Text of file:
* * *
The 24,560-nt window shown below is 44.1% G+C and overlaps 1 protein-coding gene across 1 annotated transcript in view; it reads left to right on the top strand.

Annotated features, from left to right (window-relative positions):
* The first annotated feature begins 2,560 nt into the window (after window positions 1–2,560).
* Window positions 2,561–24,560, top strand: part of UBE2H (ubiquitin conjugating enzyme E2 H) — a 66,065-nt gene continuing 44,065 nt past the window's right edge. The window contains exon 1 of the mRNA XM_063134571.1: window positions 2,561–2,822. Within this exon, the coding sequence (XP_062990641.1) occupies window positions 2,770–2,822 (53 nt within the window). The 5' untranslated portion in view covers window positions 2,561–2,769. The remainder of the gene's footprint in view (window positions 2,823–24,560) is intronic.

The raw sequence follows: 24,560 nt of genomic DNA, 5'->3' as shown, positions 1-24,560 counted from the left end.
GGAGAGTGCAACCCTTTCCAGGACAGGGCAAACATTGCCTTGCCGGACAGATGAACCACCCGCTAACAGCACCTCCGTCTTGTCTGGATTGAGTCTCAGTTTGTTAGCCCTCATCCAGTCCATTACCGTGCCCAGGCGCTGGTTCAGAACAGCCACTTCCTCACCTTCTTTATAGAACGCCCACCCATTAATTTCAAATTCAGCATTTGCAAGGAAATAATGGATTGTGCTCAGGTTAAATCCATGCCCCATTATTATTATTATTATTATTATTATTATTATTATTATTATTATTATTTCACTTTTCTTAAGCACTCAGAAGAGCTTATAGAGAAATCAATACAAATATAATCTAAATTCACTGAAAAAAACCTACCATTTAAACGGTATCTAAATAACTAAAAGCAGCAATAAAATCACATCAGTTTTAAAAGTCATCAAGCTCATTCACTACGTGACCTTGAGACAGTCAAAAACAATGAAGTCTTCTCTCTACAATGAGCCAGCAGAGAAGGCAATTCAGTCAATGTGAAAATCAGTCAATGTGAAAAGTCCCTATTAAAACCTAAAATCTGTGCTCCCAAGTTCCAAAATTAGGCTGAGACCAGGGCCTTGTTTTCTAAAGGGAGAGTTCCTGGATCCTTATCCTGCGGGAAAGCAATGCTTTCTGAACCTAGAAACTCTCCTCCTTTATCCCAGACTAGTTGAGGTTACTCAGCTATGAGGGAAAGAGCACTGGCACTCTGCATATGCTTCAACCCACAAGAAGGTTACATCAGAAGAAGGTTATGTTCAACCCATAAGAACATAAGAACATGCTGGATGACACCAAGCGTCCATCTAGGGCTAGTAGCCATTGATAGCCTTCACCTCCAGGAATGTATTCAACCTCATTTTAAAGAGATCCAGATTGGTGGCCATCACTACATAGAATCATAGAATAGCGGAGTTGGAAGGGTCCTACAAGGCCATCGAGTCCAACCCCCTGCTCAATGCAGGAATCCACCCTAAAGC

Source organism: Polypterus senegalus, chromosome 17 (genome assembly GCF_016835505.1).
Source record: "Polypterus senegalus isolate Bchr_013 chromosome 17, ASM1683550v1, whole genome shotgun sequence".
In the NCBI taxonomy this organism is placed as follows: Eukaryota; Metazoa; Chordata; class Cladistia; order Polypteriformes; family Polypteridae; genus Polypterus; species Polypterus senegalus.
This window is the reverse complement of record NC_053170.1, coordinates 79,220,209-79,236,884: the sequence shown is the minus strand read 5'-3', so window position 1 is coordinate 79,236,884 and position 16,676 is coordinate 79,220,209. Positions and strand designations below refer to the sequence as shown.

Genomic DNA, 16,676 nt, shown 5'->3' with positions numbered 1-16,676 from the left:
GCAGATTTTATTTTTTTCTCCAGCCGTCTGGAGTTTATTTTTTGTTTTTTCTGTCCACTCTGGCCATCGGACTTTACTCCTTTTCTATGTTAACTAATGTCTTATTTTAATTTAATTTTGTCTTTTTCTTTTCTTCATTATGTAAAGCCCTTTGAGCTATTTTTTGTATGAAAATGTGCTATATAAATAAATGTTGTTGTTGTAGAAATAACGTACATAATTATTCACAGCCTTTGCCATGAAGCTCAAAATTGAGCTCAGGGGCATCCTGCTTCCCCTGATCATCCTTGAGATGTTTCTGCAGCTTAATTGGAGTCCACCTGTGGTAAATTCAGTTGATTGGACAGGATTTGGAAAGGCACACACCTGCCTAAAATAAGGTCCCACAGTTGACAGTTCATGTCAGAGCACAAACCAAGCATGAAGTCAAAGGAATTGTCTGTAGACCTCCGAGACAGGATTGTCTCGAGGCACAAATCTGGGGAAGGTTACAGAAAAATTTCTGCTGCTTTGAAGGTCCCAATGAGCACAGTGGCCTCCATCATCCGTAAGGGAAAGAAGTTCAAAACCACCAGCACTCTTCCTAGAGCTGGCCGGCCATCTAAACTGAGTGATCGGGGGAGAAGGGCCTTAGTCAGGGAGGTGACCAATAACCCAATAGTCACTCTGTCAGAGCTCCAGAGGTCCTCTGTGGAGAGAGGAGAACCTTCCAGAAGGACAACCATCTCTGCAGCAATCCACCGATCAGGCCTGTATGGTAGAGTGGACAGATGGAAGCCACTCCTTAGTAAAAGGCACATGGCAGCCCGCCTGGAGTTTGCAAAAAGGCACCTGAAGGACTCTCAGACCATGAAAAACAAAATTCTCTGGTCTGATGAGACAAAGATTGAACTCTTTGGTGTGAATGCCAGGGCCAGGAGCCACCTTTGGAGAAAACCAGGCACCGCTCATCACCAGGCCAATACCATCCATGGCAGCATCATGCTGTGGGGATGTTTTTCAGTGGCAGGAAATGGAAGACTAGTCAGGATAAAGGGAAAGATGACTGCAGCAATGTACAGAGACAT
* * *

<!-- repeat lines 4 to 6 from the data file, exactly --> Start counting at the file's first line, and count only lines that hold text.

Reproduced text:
* Window positions 2,561–24,560, top strand: part of UBE2H (ubiquitin conjugating enzyme E2 H) — a 66,065-nt gene continuing 44,065 nt past the window's right edge. The window contains exon 1 of the mRNA XM_063134571.1: window positions 2,561–2,822. Within this exon, the coding sequence (XP_062990641.1) occupies window positions 2,770–2,822 (53 nt within the window). The 5' untranslated portion in view covers window positions 2,561–2,769. The remainder of the gene's footprint in view (window positions 2,823–24,560) is intronic.

The raw sequence follows: 24,560 nt of genomic DNA, 5'->3' as shown, positions 1-24,560 counted from the left end.
GGAGAGTGCAACCCTTTCCAGGACAGGGCAAACATTGCCTTGCCGGACAGATGAACCACCCGCTAACAGCACCTCCGTCTTGTCTGGATTGAGTCTCAGTTTGTTAGCCCTCATCCAGTCCATTACCGTGCCCAGGCGCTGGTTCAGAACAGCCACTTCCTCACCTTCTTTATAGAACGCCCACCCATTAATTTCAAATTCAGCATTTGCAAGGAAATAATGGATTGTGCTCAGGTTAAATCCATGCCCCATTATTATTATTATTATTATTATTATTATTATTATTATTATTATTATTTCACTTTTCTTAAGCACTCAGAAGAGCTTATAGAGAAATCAATACAAATATAATCTAAATTCACTGAAAAAAACCTACCATTTAAACGGTATCTAAATAACTAAAAGCAGCAATAAAATCACATCAGTTTTAAAAGTCATCAAGCTCATTCACTACGTGACCTTGAGACAGTCAAAAACAATGAAGTCTTCTCTCTACAATGAGCCAGCAGAGAAGGCAATTCAGTCAATGTGAAAATCAGTCAATGTGAAAAGTCCCTATTAAAACCTAAAATCTGTGCTCCCAAGTTCCAAAATTAGGCTGAGACCAGGGCCTTGTTTTCTAAAGGGAGAGTTCCTGGATCCTTATCCTGCGGGAAAGCAATGCTTTCTGAACCTAGAAACTCTCCTCCTTTATCCCAGACTAGTTGAGGTTACTCAGCTATGAGGGAAAGAGCACTGGCACTCTGCATATGCTTCAACCCACAAGAAGGTTACATCAGAAGAAGGTTATGTTCAACCCATAAGAACATAAGAACATGCTGGATGACACCAAGCGTCCATCTAGGGCTAGTAGCCATTGATAGCCTTCACCTCCAGGAATGTATTCAACCTCATTTTAAAGAGATCCAGATTGGTGGCCATCACTACATAGAATCATAGAATAGCGGAGTTGGAAGGGTCCTACAAGGCCATCGAGTCCAACCCCCTGCTCAATGCAGGAATCCACCCTAAAGC